If you want to switch to a different brand of NAS you could buy that NAS and enough drives for it to hold the data you had on the Synology NAS, then buy a new Synology NAS, put your old drives into the new Synology NAS, transfer the data from there to the new NAS, then put the old drives in the new NAS and reformat them, and then return the Synology NAS you purchased just for this purpose. I’d normally feel a bit squeamish about about recommending something like this but Synology kind of deserves it given how they handled this. Having said that, it’s not Synology that’s going to end up with the open-box return, so maybe choose a storefront that charges a restocking fee so at least they don’t end up getting totally screwed.

      Reply
  2. Ralph

    My DS1515+ developed a second fault beyond the Intel Atom multiplexed clock silicon fault that is hacked with a 100 ohm resistor. The first fault being entirely Intel’s and affected many products, not just Synology NAS. The 100 ohm hack is in the Intel Errata literature for Atom chips running stepping B0 silicon.

    The second fault is around Q1 on the motherboard. Q1 clamps the ATX PS-On (green wire) to ground to turn the PSU on. This transistor was no longer able to turn on my PSU so in the end I replaced it with an NPN bipolar that I measured had a dc. Hfe of 860 and now the motherboard turns the power supply on properly. I have been running with this repair for 3 days straight now. I tested both WOL and power off and on schedules.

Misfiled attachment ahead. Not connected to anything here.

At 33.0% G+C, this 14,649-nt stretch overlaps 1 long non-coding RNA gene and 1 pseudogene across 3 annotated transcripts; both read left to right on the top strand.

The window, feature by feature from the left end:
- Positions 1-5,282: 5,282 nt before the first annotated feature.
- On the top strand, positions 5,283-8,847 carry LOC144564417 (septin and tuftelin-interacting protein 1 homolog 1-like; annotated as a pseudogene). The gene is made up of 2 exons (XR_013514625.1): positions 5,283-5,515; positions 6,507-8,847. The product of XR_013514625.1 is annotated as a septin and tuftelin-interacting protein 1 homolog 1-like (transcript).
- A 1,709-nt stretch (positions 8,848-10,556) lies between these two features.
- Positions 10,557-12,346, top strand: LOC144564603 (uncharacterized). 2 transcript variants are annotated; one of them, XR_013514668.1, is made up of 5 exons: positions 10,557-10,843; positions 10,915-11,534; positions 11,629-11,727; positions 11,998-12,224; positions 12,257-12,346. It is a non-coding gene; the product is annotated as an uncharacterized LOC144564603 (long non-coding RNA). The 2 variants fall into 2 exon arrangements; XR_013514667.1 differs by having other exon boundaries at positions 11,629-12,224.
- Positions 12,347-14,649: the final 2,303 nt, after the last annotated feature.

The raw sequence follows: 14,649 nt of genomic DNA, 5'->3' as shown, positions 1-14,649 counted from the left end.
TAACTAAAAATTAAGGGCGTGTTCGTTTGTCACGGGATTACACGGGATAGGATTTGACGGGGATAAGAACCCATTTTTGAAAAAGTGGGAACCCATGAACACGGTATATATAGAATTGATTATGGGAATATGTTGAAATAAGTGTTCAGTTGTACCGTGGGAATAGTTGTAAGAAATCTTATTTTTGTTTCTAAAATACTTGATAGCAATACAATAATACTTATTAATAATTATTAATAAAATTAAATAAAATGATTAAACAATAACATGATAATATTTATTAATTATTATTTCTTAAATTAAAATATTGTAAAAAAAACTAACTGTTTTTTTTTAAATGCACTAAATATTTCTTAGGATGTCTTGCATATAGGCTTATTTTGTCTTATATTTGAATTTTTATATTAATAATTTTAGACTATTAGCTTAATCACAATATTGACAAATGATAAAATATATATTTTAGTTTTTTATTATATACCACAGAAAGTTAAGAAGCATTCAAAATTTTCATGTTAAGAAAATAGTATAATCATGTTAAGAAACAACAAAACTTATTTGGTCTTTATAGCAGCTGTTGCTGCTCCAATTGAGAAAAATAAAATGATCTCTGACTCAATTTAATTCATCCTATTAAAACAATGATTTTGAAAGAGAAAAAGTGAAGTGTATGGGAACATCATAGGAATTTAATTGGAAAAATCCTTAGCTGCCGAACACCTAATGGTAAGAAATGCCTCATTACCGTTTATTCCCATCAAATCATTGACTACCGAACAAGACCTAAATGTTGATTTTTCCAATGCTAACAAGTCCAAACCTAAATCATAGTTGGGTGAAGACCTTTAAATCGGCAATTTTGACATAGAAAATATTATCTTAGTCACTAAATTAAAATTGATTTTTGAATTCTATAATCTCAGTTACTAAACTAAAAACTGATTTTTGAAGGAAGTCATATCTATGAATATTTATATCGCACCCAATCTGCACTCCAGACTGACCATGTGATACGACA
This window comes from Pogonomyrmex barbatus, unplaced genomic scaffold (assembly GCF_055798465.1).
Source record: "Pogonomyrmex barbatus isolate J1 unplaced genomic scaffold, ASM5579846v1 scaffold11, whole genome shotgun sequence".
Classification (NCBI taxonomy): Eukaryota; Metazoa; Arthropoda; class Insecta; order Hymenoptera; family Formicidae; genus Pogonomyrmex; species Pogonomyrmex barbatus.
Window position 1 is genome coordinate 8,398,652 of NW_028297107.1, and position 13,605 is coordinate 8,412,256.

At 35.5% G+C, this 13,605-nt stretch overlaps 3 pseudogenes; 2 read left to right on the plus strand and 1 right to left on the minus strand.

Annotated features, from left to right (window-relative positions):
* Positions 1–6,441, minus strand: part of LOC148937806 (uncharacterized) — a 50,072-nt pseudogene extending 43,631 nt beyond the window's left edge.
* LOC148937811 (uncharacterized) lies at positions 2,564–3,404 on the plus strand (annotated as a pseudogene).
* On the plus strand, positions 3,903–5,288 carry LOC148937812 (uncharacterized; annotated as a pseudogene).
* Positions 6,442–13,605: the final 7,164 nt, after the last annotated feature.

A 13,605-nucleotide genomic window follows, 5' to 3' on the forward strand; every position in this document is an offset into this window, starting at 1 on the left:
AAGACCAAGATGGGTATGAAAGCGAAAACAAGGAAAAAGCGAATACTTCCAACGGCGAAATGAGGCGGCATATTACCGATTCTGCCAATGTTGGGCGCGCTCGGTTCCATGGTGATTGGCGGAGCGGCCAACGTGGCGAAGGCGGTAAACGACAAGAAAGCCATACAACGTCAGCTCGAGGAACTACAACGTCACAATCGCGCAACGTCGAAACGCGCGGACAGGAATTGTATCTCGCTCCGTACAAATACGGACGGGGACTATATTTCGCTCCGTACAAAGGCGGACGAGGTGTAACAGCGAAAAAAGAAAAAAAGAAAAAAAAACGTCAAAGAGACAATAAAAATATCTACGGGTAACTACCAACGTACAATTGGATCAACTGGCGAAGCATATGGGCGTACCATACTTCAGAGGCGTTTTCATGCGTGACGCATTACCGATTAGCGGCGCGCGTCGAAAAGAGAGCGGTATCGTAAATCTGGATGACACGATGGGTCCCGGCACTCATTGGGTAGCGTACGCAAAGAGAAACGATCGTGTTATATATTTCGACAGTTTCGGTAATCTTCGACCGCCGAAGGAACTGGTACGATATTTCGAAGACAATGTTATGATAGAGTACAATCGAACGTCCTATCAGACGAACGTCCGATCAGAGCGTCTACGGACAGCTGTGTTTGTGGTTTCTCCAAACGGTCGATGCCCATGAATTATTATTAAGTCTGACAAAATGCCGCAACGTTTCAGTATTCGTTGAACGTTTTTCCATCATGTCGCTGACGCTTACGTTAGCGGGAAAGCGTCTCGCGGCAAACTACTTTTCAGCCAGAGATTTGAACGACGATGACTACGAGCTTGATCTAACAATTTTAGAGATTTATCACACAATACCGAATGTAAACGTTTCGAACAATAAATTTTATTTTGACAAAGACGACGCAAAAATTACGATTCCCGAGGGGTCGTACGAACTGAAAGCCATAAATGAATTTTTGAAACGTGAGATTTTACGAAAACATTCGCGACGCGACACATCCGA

The failure of this transistor to clamp Ps-On to ground resulted in intermittent power supply problems and my unit was suffering unexpected shutdowns and rebooting in the early hours of the morning until one morning when I turned it off to move it to the work bench it turned into a brick.

    I pulled the motherboard and found It had already been modded by a synology repairer with the 100 ohm resistor, which took 3 months before I got the unit back. I then found that Q2 had been removed Q2 ( which parallels Q1), birth near the ATX power cinnector and clamp PS-On to ground (green wire). This drew my attention to Q1 and I measured that is was not clamping PS-On hard enough to ground. Replacing Q1 brought the board back to life. While I was at it I hot swapped the lithium battery with a new one without losing my configuration. I temporarily soldered a 3.2 volt batttery holder between ground and the 3 volt pad near the the lithium cell holder to hit-swap a new lithium cell. Note the board is live around this area and I used ESD techniques when working on the board.

    This power supply fault no doubt applies to many motherboards.